Flow in the unconfined part of the aquifer is generally from west to east (fig. 135), whereas flow in the volcanic rocks that contain water under confined conditions is toward the center of the valley from the north, south, and west and then toward the east (fig. 136). The potentiometric surfaces shown in figures 135 and 136 indicate that the hydraulic head of the unconfined part of the aquifer is higher than that of the confined part at Mahogany Mountain, which is the eastern boundary of the valley. Because this is not a major recharge area, the downward hydraulic gradient and west-to-east flow in the valley suggest that ground water leaves the valley as flow through the volcanic rocks beneath Mahogany Mountain and flows toward Klamath Lake and the Klamath River in the adjacent valley to the east.
Well yields in Butte Valley are highly variable because of the permeability differences in the rocks and deposits. Yields vary greatly in the volcanic rocks and the Butte Valley Basalt because permeability depends on the thickness of the flow units and the degree of fracturing within the flows. Wells that penetrate such rocks in areas where flows are thin and contacts between flows are numerous generally have large yields. Yields of wells completed in the lake deposits likewise vary with location. The predominance of fine-grained lake sediments in the northern, northwestern, and central parts of the valley preclude large yields. Conversely, numerous wells are completed in large sand and gravel beds in the lake deposits on the eastern and southern sides of the valley.
Yields of wells completed in the lake deposits and pyroclastic rocks range from 1,500 to 4,000 gallons per minute. Specific capacities of individual wells range from 16 to 97 gallons per minute per foot of drawdown. Wells completed in the Butte Valley Basalt yield from 1,000 to more than 4,000 gallons per minute. Yields from wells completed in the volcanic rocks are highly variable and range from 700 to 5,000 gallons per minute.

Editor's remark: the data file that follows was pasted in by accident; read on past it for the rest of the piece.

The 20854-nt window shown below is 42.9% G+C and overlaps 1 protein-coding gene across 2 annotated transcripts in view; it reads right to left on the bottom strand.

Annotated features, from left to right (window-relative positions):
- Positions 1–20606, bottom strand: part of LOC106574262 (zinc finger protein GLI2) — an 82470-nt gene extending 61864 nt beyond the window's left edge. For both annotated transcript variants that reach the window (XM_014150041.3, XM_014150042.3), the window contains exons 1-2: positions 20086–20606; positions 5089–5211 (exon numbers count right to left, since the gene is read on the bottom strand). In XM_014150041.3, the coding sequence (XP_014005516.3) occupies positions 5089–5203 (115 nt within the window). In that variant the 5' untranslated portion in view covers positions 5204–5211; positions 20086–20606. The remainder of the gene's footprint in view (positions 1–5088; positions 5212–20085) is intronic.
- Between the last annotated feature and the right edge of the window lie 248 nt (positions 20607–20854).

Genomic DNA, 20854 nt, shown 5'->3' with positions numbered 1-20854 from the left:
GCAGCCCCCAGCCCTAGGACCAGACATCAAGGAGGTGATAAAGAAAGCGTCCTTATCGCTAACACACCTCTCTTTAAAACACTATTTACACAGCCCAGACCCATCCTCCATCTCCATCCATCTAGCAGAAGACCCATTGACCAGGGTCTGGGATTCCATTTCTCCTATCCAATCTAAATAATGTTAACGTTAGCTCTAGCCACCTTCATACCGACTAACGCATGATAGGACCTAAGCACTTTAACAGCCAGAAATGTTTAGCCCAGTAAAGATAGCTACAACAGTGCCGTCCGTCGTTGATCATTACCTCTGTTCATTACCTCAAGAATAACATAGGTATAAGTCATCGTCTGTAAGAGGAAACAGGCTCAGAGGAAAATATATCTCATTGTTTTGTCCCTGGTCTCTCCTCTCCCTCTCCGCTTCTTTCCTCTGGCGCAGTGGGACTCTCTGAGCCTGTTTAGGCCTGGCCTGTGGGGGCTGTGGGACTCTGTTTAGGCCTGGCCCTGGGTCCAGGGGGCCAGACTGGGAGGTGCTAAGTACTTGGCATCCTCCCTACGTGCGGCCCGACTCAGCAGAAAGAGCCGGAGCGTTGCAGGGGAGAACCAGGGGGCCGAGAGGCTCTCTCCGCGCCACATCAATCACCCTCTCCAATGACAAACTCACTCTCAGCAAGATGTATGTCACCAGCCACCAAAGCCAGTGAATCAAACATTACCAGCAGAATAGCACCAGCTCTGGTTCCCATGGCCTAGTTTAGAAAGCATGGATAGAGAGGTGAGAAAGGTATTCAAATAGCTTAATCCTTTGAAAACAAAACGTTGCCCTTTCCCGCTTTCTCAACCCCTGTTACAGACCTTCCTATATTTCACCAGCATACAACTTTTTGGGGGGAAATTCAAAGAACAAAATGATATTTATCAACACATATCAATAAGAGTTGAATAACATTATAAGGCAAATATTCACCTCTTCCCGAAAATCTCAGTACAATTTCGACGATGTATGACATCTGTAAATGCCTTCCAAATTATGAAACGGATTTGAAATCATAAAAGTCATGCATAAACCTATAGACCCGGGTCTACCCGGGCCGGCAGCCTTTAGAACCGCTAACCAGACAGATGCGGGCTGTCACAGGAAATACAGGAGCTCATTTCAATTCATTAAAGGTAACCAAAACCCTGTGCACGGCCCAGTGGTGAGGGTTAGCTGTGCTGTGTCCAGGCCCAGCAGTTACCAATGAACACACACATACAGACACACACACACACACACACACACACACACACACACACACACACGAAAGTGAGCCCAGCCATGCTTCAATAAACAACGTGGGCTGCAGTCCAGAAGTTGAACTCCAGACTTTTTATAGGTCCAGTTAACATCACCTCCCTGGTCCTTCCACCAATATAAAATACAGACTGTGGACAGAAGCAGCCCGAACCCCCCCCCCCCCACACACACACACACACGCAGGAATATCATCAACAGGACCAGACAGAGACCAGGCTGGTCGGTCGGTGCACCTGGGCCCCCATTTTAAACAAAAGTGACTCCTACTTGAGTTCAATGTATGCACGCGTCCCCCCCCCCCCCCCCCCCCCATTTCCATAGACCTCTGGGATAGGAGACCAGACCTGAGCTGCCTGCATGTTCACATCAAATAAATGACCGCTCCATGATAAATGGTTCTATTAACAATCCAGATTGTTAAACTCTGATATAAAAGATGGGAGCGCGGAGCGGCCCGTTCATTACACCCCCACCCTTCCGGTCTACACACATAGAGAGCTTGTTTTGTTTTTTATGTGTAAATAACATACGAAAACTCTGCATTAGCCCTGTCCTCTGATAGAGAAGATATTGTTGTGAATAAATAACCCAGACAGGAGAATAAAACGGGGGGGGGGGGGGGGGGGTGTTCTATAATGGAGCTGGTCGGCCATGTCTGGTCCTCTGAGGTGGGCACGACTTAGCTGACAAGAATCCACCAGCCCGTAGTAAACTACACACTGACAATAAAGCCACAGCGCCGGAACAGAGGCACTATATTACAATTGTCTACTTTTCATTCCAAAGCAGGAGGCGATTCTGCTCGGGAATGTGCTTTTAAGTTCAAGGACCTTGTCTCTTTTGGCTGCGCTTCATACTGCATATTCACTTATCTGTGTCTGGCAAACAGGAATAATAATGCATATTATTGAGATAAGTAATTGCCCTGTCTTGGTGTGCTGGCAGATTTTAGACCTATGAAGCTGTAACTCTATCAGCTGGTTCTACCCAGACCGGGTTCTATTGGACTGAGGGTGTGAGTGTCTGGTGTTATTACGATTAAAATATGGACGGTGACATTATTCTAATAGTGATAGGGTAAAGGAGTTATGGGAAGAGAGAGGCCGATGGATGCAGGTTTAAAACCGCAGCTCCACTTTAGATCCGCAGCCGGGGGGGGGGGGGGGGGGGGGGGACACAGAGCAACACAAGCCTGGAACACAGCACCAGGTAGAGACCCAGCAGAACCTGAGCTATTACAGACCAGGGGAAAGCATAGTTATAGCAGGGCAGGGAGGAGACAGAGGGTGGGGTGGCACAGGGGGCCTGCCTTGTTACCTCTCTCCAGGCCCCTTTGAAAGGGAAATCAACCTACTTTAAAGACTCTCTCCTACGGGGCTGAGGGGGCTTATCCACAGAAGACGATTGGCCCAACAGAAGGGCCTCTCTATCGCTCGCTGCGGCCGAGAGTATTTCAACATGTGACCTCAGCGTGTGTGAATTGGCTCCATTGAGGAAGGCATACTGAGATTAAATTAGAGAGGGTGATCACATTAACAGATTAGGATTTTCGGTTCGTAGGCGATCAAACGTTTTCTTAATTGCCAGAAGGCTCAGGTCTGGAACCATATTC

Fresh Ground-Water Withdrawals
Estimates of ground-water withdrawals in Butte Valley during 1979 range from 62,000 to 72,000 acre-feet per year. Surface-water use accounted for another 10,000 to 20,000 acre-feet of the approximate total of 82,000 acre-feet of water used. Agricultural use far exceeded urban use, which was only about 700 acre-feet. According to a 1976 study, gross water demand for agriculture will eventually reach 162,000 acre-feet annually in Butte Valley.
In 1980, 40,000 acre-feet per year of ground water was estimated to have left the valley as subsurface outflow, most of which cannot be recovered. Ground-water withdrawals during that same year were conservatively estimated to be 62,000 acre-feet per year. Thus, the maximum amount of ground water available in the valley for annual use is approximately 102,000 acre-feet. Most of the land available for future development is in the northern end of the valley where surface soils and subsoils consist of fine-grained lake deposits that do not allow irrigation return flow to reach the aquifer. Therefore, unless surface water is imported to augment natural recharge, the amount of water available for agriculture appears to be much less than the projected demand.
Current (1995) usage is less than the amount of ground water available. Water levels might fluctuate as a result of annual precipitation and withdrawal cycles but are essentially unchanged in the long term. However, because of the limited storage capacity of the Butte Valley Basalt and the large volume of withdrawals from that formation, water-level decline is sufficient to cause some wells to go dry during the withdrawal season. Water levels recover, however, when withdrawals cease after the growing season. Deepening wells so that they penetrate the underlying sand and gravel of the lake deposits or the volcanic rocks could alleviate this seasonal situation.
The quality of ground water in Butte Valley is generally suitable for most uses. Dissolved-solids concentrations in the water rarely exceed 500 milligrams per liter. However, owners of a few wells completed in the volcanic rocks report that the water has a sulfur odor, and sodium concentrations exceed 50 milligrams per liter in water from a few wells completed in these rocks. Shallow wells completed in the lake deposits about 4 miles southwest of Dorris produce highly mineralized water that exceeds 500 milligrams per liter dissolved-solids concentrations probably because the water that recharges the aquifer in that area becomes mineralized while percolating through the overlying playa deposits.